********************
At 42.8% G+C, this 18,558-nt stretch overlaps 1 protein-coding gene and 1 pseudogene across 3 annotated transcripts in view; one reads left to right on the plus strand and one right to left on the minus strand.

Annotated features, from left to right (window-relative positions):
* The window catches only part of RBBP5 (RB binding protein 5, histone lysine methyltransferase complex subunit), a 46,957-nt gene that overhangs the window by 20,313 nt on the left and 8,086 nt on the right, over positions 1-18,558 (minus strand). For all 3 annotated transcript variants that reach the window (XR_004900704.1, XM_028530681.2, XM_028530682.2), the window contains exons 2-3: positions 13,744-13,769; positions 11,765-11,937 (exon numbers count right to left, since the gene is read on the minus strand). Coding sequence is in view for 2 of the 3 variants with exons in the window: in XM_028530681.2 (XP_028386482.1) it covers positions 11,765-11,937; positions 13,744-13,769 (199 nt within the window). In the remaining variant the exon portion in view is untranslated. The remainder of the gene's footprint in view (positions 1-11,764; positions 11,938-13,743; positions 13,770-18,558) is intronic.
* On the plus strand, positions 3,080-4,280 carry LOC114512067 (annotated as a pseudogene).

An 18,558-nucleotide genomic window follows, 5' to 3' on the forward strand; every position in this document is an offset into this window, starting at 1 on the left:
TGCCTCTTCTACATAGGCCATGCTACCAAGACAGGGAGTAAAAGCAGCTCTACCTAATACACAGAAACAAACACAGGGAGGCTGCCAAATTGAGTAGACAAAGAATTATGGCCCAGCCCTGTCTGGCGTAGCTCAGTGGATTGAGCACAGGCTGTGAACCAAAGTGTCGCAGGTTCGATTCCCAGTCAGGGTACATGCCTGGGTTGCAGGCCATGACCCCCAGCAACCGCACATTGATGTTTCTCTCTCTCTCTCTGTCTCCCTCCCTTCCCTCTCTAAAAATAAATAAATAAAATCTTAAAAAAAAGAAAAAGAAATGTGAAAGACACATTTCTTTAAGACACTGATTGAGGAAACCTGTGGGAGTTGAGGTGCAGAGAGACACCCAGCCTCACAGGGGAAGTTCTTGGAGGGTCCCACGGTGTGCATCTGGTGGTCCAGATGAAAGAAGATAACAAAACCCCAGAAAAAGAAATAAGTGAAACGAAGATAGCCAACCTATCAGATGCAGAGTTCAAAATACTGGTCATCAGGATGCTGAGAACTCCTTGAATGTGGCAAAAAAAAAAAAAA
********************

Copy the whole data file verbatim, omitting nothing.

At 42.8% G+C, this 18,558-nt stretch overlaps 1 protein-coding gene and 1 pseudogene across 3 annotated transcripts in view; one reads left to right on the plus strand and one right to left on the minus strand.

Annotated features, from left to right (window-relative positions):
* The window catches only part of RBBP5 (RB binding protein 5, histone lysine methyltransferase complex subunit), a 46,957-nt gene that overhangs the window by 20,313 nt on the left and 8,086 nt on the right, over positions 1-18,558 (minus strand). For all 3 annotated transcript variants that reach the window (XR_004900704.1, XM_028530681.2, XM_028530682.2), the window contains exons 2-3: positions 13,744-13,769; positions 11,765-11,937 (exon numbers count right to left, since the gene is read on the minus strand). Coding sequence is in view for 2 of the 3 variants with exons in the window: in XM_028530681.2 (XP_028386482.1) it covers positions 11,765-11,937; positions 13,744-13,769 (199 nt within the window). In the remaining variant the exon portion in view is untranslated. The remainder of the gene's footprint in view (positions 1-11,764; positions 11,938-13,743; positions 13,770-18,558) is intronic.
* On the plus strand, positions 3,080-4,280 carry LOC114512067 (annotated as a pseudogene).

An 18,558-nucleotide genomic window follows, 5' to 3' on the forward strand; every position in this document is an offset into this window, starting at 1 on the left:
TGCCTCTTCTACATAGGCCATGCTACCAAGACAGGGAGTAAAAGCAGCTCTACCTAATACACAGAAACAAACACAGGGAGGCTGCCAAATTGAGTAGACAAAGAATTATGGCCCAGCCCTGTCTGGCGTAGCTCAGTGGATTGAGCACAGGCTGTGAACCAAAGTGTCGCAGGTTCGATTCCCAGTCAGGGTACATGCCTGGGTTGCAGGCCATGACCCCCAGCAACCGCACATTGATGTTTCTCTCTCTCTCTCTGTCTCCCTCCCTTCCCTCTCTAAAAATAAATAAATAAAATCTTAAAAAAAAGAAAAAGAAATGTGAAAGACACATTTCTTTAAGACACTGATTGAGGAAACCTGTGGGAGTTGAGGTGCAGAGAGACACCCAGCCTCACAGGGGAAGTTCTTGGAGGGTCCCACGGTGTGCATCTGGTGGTCCAGATGAAAGAAGATAACAAAACCCCAGAAAAAGAAATAAGTGAAACGAAGATAGCCAACCTATCAGATGCAGAGTTCAAAATACTGGTCATCAGGATGCTGAGAACTCCTTGAATGTGGCAAAAAAAAAAAAAA